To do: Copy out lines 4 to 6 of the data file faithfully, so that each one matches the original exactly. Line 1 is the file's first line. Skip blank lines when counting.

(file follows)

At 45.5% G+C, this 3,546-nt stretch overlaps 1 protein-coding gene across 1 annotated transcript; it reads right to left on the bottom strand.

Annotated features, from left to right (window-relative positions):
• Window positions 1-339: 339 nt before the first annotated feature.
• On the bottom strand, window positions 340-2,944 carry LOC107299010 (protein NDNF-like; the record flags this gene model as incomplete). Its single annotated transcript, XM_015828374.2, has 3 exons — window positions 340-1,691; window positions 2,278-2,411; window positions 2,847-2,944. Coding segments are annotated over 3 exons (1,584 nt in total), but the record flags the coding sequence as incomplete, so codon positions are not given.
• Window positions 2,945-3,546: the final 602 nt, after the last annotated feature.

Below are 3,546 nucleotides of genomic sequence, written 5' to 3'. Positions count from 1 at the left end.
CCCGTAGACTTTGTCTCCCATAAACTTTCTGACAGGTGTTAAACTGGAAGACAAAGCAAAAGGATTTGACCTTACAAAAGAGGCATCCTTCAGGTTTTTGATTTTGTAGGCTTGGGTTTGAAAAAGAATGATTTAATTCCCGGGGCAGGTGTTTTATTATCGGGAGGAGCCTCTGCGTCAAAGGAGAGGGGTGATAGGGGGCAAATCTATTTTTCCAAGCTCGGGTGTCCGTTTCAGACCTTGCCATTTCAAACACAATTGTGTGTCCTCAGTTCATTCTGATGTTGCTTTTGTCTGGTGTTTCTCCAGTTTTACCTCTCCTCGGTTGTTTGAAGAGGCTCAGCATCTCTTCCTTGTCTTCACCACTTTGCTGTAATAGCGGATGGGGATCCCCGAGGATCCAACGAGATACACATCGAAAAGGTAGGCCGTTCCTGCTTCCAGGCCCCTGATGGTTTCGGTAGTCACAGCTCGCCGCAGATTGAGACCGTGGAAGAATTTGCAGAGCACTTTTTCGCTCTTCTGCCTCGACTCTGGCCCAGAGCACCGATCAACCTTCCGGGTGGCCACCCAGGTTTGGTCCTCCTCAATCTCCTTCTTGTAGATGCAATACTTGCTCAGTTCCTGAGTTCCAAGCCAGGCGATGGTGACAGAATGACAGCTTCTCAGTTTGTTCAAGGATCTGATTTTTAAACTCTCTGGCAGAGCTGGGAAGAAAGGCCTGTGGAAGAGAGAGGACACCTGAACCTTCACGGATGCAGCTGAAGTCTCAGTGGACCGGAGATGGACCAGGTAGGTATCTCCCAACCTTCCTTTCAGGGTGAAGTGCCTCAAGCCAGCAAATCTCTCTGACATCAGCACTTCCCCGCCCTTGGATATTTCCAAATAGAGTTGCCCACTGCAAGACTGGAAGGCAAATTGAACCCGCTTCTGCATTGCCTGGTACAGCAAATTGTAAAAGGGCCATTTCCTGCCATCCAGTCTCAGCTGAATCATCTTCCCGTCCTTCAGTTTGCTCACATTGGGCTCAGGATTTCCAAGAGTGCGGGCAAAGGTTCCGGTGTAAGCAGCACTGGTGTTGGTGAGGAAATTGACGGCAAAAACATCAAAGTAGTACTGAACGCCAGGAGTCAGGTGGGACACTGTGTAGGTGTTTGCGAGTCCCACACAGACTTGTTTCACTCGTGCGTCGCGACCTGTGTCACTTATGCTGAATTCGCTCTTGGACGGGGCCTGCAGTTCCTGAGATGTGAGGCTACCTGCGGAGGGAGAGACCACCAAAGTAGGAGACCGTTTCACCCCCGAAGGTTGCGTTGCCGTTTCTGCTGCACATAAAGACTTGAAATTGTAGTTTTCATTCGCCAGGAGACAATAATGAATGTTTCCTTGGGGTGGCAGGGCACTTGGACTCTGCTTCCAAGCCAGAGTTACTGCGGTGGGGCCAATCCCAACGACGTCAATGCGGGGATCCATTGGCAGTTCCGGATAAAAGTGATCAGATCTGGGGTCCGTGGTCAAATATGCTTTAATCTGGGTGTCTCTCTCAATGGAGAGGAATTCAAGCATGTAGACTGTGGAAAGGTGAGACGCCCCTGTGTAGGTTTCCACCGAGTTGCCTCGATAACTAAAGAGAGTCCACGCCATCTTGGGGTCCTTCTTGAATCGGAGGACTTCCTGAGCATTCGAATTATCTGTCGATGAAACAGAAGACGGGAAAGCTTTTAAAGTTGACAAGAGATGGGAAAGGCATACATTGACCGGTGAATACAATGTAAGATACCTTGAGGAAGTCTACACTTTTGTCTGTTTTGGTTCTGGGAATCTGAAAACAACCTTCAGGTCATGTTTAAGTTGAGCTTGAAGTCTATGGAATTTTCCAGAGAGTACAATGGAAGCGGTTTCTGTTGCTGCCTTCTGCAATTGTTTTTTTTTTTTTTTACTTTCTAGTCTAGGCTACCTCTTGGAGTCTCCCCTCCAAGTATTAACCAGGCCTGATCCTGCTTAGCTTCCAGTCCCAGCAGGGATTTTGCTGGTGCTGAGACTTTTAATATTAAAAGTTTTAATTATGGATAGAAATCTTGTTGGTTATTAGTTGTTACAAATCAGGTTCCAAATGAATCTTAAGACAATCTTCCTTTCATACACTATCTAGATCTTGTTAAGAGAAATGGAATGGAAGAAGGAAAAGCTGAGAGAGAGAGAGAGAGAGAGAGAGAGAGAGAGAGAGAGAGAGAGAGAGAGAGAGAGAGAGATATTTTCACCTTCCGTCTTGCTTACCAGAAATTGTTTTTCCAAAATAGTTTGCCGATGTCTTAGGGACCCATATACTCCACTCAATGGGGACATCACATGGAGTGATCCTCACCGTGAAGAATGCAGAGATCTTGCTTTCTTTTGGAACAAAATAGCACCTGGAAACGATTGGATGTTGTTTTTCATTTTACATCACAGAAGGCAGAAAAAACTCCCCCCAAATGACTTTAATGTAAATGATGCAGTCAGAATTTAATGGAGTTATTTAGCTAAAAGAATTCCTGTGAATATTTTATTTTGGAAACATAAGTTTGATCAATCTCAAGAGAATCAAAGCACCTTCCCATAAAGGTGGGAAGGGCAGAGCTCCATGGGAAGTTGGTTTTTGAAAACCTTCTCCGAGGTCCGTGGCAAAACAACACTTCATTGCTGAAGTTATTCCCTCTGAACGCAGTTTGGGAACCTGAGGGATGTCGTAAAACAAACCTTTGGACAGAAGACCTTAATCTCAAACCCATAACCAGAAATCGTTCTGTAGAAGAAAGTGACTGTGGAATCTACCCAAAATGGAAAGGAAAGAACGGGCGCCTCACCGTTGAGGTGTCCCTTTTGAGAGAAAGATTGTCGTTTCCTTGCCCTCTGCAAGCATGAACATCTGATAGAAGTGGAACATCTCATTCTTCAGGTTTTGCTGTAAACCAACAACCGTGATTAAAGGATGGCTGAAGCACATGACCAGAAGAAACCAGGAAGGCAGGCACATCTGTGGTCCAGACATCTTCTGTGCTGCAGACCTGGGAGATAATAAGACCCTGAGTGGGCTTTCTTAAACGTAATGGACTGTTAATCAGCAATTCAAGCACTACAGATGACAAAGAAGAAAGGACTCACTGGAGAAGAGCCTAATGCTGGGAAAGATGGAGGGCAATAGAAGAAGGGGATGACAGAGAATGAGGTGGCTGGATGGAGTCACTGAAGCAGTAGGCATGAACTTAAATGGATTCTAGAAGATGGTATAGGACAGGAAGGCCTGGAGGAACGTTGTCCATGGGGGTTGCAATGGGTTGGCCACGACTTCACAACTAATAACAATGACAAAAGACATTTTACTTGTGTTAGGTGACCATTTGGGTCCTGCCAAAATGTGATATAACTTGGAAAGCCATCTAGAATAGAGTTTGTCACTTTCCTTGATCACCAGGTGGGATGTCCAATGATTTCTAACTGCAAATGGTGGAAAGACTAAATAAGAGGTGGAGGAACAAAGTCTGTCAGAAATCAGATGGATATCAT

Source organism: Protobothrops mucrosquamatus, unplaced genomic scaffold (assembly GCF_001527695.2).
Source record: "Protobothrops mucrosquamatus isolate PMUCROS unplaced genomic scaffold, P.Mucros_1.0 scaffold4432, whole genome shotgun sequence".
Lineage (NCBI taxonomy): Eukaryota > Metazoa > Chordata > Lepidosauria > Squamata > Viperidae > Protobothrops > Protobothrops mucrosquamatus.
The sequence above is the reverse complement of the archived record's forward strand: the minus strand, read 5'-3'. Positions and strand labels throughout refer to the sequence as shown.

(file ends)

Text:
• On the bottom strand, window positions 340-2,944 carry LOC107299010 (protein NDNF-like; the record flags this gene model as incomplete). Its single annotated transcript, XM_015828374.2, has 3 exons — window positions 340-1,691; window positions 2,278-2,411; window positions 2,847-2,944. Coding segments are annotated over 3 exons (1,584 nt in total), but the record flags the coding sequence as incomplete, so codon positions are not given.
• Window positions 2,945-3,546: the final 602 nt, after the last annotated feature.

Below are 3,546 nucleotides of genomic sequence, written 5' to 3'. Positions count from 1 at the left end.